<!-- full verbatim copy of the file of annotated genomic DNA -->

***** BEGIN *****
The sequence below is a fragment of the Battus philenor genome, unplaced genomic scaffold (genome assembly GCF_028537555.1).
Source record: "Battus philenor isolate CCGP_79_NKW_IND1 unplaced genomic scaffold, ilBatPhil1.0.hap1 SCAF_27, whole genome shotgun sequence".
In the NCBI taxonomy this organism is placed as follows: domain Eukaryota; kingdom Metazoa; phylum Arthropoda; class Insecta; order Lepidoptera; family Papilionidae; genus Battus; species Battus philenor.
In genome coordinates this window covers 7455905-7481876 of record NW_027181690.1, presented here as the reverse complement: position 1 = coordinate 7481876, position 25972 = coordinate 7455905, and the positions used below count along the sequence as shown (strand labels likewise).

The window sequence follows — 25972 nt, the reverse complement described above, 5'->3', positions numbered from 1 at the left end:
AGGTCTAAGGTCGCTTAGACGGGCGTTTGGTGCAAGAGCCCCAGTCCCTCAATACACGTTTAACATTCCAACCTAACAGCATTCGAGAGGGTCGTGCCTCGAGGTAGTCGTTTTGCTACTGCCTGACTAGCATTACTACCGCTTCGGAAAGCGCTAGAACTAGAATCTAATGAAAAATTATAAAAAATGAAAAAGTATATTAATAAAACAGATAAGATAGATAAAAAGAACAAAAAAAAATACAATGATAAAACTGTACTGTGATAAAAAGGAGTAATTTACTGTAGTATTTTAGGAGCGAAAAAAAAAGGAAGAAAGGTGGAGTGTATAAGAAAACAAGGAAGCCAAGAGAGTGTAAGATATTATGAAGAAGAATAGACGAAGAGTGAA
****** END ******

The sequence below is a fragment of the Battus philenor genome, unplaced genomic scaffold (genome assembly GCF_028537555.1).
Source record: "Battus philenor isolate CCGP_79_NKW_IND1 unplaced genomic scaffold, ilBatPhil1.0.hap1 SCAF_27, whole genome shotgun sequence".
In the NCBI taxonomy this organism is placed as follows: domain Eukaryota; kingdom Metazoa; phylum Arthropoda; class Insecta; order Lepidoptera; family Papilionidae; genus Battus; species Battus philenor.
In genome coordinates this window covers 7455905-7481876 of record NW_027181690.1, presented here as the reverse complement: position 1 = coordinate 7481876, position 25972 = coordinate 7455905, and the positions used below count along the sequence as shown (strand labels likewise).

The window sequence follows — 25972 nt, the reverse complement described above, 5'->3', positions numbered from 1 at the left end:
AGGTCTAAGGTCGCTTAGACGGGCGTTTGGTGCAAGAGCCCCAGTCCCTCAATACACGTTTAACATTCCAACCTAACAGCATTCGAGAGGGTCGTGCCTCGAGGTAGTCGTTTTGCTACTGCCTGACTAGCATTACTACCGCTTCGGAAAGCGCTAGAACTAGAATCTAATGAAAAATTATAAAAAATGAAAAAGTATATTAATAAAACAGATAAGATAGATAAAAAGAACAAAAAAAAATACAATGATAAAACTGTACTGTGATAAAAAGGAGTAATTTACTGTAGTATTTTAGGAGCGAAAAAAAAAGGAAGAAAGGTGGAGTGTATAAGAAAACAAGGAAGCCAAGAGAGTGTAAGATATTATGAAGAAGAATAGACGAAGAGTGAA